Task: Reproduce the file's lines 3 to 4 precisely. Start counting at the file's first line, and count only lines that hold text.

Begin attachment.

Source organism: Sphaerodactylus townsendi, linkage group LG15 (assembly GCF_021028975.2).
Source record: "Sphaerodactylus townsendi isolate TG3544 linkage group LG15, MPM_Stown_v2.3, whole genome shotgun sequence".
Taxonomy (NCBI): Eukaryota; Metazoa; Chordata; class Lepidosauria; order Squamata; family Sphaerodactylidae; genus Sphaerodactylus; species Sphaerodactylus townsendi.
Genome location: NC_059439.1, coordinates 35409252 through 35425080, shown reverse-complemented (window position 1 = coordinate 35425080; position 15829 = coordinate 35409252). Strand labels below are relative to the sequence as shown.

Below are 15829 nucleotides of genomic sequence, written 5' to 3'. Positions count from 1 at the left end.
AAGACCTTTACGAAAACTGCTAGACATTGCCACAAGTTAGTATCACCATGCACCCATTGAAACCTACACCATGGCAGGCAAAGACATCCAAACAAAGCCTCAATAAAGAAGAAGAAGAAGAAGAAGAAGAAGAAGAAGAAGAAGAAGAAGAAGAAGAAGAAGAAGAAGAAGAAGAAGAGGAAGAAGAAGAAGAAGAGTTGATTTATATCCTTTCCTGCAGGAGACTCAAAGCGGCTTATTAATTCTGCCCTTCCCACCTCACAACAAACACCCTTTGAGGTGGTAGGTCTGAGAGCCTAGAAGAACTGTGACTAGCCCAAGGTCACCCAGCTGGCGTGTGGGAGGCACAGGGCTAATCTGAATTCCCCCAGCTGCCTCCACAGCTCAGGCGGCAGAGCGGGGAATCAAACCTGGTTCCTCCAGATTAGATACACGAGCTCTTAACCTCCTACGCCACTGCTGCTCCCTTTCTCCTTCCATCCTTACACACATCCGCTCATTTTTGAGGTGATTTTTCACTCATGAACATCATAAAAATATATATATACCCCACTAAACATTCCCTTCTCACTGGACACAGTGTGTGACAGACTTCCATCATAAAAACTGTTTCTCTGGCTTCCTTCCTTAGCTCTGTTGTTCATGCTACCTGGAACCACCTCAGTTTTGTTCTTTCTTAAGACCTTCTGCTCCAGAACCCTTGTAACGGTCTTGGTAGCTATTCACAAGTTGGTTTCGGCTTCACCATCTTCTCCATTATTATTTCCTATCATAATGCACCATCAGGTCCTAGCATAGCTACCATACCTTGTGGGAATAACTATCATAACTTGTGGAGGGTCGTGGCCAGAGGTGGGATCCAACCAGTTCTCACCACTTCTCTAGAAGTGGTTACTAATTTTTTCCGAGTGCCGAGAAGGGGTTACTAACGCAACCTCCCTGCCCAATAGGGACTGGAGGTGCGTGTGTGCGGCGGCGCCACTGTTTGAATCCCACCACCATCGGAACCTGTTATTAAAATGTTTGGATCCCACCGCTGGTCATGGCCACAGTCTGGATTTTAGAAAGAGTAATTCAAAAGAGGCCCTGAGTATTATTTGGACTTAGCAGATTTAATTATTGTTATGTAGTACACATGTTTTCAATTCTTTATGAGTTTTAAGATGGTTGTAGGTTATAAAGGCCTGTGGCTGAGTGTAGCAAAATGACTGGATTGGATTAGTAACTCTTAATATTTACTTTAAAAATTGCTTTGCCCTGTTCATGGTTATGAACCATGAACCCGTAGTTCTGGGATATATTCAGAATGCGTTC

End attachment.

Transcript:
Taxonomy (NCBI): Eukaryota; Metazoa; Chordata; class Lepidosauria; order Squamata; family Sphaerodactylidae; genus Sphaerodactylus; species Sphaerodactylus townsendi.
Genome location: NC_059439.1, coordinates 35409252 through 35425080, shown reverse-complemented (window position 1 = coordinate 35425080; position 15829 = coordinate 35409252). Strand labels below are relative to the sequence as shown.